Murph Krajewski at Sharpen makes this appeal to insurance companies everywhere. “Once you know what emotions (and actions) you want to elicit from your most valuable asset, you can engineer the mechanisms needed to bring them about,” he says. Start the transition to D2C sales by getting to know your most valuable asset: your customer.

Marshalling Your Digital Resources for Direct-to-Consumer Sales

Mastering Multi-Channel Offerings and Mixed Media

Most insurance carriers remain focused on the call center as their go-to customer service solution. Leslie McArdle, marketing director at NowInteract, says this does customers a disservice.

The lack of digital development and self-help options leave bottlenecks that leave customers frustrated, she writes. In the same way, potential customers may be turned off if they can’t find any relevant information about insurance services through a digital medium. In order to offer D2C sales, P&C carriers must figure out how to digitize service as expectations change.

This is where taking an omni-channel approach comes in.

Michael Lyman, senior managing director at Accenture Insurance, drives that message home: “Digital distribution is most effective when it incorporates a variety of sales and service channels. Analytics systems allow insurance providers to blend call-center facilities with digital advertising, online services and self-service portals to get the right mix of contact points for different target audiences.”

The key is to bring this approach to both lead acquisition and customer service. Increase digital advertising efforts. Branch out from PPC ads to robust content marketing and organic SEO efforts. Offer a self-service portal backed by an empowered call center or live chat option. The goal is to make information easily accessible.

Some experts even go so far as to suggest that the lines between direct and agent insurance sales should be erased. Kathy Hutson at IBM writes that back-end integration between channels should be the goal, as commissioning systems and separate systems can be costly.

“Customers, for their part, have come to expect an integrated experience regardless of their entry into the company,” she writes. Beyond that, tech has reached a point where insurance carriers can easily integrate D2C sales with a more traditional approach.

Connecting With Your Customers Through D2C Channels

In the modern consumer climate, it is crucial to offer a range of resources and touchpoints for your target audience. They are looking for connection, not sales pitches.

What drives this approach? Slayton Search Partners makes it clear that P&C carriers have to update their marketing approaches if they want to continue to connect with customers. “In today’s marketplace, consumers want to be empowered in their buying decisions and are more driven by research, reviews, and ease-of-use than they ever have been before.”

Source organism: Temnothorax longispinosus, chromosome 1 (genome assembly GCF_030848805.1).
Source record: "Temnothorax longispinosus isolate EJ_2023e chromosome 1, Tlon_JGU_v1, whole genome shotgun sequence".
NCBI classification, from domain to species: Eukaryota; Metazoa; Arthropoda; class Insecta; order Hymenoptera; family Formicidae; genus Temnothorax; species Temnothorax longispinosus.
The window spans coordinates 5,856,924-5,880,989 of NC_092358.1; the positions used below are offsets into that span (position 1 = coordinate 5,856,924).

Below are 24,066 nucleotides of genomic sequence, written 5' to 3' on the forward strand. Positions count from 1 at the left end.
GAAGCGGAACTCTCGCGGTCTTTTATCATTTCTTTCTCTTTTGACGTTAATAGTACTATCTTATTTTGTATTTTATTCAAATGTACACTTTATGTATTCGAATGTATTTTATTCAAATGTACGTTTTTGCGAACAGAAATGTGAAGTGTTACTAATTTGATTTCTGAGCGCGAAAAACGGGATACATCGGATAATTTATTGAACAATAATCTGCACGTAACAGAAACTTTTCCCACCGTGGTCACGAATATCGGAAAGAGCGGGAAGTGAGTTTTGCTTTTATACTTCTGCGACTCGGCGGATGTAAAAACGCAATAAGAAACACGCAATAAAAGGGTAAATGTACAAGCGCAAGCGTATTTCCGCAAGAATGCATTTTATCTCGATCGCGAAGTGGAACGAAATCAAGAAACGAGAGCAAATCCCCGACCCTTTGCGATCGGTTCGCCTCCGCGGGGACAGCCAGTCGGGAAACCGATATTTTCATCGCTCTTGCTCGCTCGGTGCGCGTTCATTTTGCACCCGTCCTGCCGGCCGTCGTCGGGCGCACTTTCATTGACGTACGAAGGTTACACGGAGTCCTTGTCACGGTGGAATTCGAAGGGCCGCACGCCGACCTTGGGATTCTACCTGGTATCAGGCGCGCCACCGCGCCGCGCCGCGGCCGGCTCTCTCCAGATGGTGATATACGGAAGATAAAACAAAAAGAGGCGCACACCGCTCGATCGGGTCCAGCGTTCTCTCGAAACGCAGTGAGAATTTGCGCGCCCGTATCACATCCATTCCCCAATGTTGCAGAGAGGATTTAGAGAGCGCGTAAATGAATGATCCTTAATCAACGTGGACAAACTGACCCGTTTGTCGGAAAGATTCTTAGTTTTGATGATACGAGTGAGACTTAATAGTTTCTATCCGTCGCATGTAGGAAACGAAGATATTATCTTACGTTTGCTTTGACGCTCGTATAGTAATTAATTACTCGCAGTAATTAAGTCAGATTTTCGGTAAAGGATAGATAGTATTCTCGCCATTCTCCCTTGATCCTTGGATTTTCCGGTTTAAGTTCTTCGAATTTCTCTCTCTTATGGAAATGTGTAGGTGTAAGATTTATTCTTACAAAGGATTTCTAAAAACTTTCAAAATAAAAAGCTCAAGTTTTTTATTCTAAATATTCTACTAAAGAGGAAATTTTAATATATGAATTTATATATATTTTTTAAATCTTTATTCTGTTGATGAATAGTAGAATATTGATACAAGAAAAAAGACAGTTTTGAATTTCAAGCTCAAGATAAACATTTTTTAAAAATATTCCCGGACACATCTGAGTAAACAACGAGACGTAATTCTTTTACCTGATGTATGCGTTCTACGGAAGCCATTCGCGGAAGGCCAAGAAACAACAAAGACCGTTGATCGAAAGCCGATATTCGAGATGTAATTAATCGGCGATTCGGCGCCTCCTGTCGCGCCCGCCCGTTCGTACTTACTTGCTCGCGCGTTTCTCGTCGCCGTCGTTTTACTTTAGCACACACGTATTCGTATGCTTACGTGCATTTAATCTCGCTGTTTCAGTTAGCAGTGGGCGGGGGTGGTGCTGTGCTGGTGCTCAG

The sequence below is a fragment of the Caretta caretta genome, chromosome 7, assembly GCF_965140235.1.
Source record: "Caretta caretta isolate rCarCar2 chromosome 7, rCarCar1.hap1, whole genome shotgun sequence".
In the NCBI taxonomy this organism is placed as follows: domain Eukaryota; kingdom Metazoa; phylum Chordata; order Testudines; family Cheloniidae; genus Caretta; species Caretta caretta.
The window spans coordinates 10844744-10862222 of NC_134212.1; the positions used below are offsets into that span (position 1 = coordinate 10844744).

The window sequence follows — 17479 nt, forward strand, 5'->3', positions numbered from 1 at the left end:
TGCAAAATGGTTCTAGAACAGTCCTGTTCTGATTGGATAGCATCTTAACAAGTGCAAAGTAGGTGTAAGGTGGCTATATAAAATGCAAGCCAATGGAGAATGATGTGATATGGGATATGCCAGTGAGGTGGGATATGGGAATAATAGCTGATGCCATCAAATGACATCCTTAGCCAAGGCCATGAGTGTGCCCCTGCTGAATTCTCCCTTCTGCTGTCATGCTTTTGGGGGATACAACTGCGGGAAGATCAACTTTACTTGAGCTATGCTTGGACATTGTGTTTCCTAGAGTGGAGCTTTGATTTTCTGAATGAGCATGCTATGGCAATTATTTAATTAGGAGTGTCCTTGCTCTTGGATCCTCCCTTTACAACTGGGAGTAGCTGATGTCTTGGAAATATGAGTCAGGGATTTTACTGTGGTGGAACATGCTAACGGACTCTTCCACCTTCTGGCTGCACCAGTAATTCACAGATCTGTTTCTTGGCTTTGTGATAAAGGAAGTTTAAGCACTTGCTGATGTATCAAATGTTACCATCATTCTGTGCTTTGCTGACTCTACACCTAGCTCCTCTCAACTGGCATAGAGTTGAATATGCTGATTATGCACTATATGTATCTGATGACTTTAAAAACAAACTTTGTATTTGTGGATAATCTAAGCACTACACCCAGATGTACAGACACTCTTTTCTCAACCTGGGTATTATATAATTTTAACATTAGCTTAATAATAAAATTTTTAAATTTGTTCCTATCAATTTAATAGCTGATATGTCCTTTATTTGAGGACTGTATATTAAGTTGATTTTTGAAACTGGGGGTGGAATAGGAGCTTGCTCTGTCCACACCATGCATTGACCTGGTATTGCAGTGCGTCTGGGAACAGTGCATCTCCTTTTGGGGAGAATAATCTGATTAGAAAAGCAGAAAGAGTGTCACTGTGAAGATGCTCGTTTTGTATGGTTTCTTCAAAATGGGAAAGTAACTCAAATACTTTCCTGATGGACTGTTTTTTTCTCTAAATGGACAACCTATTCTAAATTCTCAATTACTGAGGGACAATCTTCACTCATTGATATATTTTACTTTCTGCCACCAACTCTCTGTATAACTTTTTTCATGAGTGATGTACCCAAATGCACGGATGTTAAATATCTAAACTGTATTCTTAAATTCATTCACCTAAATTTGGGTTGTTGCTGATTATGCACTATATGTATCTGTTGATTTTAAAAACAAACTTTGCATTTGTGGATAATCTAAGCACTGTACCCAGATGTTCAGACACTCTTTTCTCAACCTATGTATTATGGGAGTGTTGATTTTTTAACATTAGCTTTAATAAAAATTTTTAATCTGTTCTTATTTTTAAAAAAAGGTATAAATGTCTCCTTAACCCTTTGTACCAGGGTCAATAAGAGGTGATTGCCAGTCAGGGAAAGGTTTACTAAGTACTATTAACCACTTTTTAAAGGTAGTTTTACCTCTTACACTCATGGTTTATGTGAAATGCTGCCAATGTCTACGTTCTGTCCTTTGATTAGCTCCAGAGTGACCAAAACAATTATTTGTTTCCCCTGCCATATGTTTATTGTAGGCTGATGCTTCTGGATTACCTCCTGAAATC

According to a study on lead generation from Samantha Chow, senior insurance analyst for Aite Group, the goal is to minimize marketing acquisition costs and maintain competitiveness by adapting to digital media. The study found that effective online D2C marketing efforts include banner ads, SEO, pop-up ads and links based on audience insight. In contrast, many carriers continue to invest in telemarketing, print collateral, direct mail and television advertising.

Chow’s study found that half of life insurers used at least five of these marketing channels. By spreading themselves too thin, these carriers are missing the mark when it comes to actually connecting with their customers.

The alternative is to provide high quality, informative and authentic information for your target audience. This is content marketing at it’s best.

The idea is to respond to your audience’s need for information. Analytics firm V12Data puts it best: “Many consumers don’t fully understand insurance. They know they need it, but when it’s time to really dig into deductibles, coverage, premiums, liability and so on, consumers don’t know the ins and outs. As an insurance professional, it’s your job to educate them—and in doing so, find opportunities to gain loyal brand advocates and new policyholders.”

In fact, 9 out of 10 consumers find custom content helpful, and 6 out of 10 feel more comfortable with a carrier after finding helpful content on their website. Finance Digest suggests replacing traditional online marketing with long-form, evergreen content that tackles insurance questions and concerns. You can also use your customer’s voice (in the form of reviews) to revamp landing pages and drip campaigns. A snippet of customer experience will read as more authentic than even the best sales copy.

An organic content marketing approach may take more effort, but it gets to the heart of the D2C trend: Customers are looking for more than a product. They are looking for guidance through a major financial decision — but they want the information on their own time.

As a P&C business leader, you can choose to marshall your digital assets to be that guide.